I Care a Lot

I Care a Lot ★★

I don’t care a lot about I Care a Lot, a movie that cares so much about telling a gripping social justice story while touching on the nitty gritty of capitalism that it forgets to care about the fundamentals of a competent movie itself. Marla Grayson is a caricature of these underdeveloped themes and despite Rosamund delivering her absolute best effort her character is so inexplicably cunning and ruthless that it’s hard to care a lot about her when she gets attacked by Dianne Wiest (now that’s a sentence I never thought I would say). She becomes so unreasonably careless with her actions that I doubt the filmmakers actually cared a lot about her motives and thought that the forced lesbianism and harshness of her character was enough. It’s like a first-draft script of Gone Girl without any of the nuance or depth to any characters actions that the movie had. Being indifferent on a movie, a MOVIE, that is so blatantly flawed that also happens to be a 10-year olds interpretation of feminism does not imply sexism. It’s a MOVIE for crying out loud, and as I keep on saying, just because a movie is risky in its themes doesn’t mean it’s great. While there are great elements like Rosamund’s performance and the slick energy the film possesses, its unrelenting focus on these misconceptions continue to delay my enjoyment of the movie so much that I found it hard to care a lot. Or even at all.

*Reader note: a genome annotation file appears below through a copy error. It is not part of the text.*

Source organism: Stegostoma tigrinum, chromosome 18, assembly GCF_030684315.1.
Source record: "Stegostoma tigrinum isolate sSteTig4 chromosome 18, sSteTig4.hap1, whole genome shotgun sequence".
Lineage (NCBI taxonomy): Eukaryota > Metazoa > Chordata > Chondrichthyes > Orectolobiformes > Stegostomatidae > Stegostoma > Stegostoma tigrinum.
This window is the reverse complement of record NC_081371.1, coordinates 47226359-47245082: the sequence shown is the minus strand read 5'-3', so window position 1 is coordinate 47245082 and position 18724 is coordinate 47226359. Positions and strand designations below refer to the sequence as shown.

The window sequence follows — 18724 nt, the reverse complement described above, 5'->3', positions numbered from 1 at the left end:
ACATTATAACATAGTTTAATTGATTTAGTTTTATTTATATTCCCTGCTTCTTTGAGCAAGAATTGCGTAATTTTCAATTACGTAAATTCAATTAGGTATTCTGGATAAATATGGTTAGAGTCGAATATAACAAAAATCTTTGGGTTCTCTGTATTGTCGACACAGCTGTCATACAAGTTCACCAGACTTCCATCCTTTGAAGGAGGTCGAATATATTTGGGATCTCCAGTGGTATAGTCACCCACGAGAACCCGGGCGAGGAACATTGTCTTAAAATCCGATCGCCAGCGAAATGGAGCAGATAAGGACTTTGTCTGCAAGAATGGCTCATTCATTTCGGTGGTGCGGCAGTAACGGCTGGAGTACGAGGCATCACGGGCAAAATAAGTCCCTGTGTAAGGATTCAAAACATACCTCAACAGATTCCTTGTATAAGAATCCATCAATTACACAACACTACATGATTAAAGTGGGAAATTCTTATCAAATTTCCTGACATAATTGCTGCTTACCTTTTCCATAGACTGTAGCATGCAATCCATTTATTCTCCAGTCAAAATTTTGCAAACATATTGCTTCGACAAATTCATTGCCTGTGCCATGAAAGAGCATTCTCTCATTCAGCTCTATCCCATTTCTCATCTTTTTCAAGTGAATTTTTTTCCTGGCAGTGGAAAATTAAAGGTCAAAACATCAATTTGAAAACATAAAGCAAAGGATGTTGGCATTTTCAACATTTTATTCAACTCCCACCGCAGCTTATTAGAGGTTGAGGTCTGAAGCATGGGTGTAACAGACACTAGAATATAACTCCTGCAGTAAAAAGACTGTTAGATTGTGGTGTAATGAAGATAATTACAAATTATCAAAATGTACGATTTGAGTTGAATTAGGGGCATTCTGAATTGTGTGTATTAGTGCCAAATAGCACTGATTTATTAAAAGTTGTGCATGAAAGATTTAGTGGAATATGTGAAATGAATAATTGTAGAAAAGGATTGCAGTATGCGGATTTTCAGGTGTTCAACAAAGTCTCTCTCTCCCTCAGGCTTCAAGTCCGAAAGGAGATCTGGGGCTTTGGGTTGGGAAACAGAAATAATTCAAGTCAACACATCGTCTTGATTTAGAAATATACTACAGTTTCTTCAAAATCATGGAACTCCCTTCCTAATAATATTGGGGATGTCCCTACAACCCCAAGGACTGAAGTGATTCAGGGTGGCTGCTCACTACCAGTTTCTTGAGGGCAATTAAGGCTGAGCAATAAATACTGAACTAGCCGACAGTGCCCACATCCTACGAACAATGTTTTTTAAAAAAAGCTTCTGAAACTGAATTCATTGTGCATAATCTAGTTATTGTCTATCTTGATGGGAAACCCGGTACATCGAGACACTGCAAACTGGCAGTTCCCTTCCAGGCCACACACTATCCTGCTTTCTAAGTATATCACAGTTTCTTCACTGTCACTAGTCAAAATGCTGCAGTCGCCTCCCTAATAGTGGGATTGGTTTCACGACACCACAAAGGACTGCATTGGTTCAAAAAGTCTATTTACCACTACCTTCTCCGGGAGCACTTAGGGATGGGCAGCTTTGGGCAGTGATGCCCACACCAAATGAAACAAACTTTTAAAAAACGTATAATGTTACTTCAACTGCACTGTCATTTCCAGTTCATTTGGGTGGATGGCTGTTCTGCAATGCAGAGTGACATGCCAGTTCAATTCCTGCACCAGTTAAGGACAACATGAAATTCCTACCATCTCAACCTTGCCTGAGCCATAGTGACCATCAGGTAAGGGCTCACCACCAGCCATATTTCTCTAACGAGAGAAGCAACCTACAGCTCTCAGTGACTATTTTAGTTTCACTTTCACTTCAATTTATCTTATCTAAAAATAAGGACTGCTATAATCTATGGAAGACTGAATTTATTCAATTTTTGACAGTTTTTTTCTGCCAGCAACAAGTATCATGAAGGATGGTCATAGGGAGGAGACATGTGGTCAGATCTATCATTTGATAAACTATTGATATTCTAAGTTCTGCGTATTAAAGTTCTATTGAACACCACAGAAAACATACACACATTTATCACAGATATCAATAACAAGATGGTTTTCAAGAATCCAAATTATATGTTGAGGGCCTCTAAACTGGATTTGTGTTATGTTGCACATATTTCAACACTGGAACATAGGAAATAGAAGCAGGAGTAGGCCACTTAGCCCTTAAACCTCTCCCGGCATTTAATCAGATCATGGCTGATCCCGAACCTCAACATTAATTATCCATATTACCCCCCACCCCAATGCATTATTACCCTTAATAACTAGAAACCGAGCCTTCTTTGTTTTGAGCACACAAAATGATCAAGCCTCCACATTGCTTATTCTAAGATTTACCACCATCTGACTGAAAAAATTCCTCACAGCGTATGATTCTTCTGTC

Netflix has been continuously pushing out some surprisingly great movies lately that, for the most part, have all had effort, passion, and well-intentions behind each project. Okay maybe not all of them *flashbacks to Kissing Booth* but especially in 2020 and 2019 with their award-contenders. But I Care a Lot, while being far and far away from a bad or even joyless film is filled with all the typical issues found in any popular mainstream movie (even ignoring the poorly written feminism). Nothing about the movie except the one performance strikes me as particularly great, which results in an unfortunately complicated anomaly of a feature film that will potentially spark controversy amongst the film community. Which is both displeasuring and confusing to me given the mediocrity of such a film.

Because guess what? I don’t care a lot. Not really.

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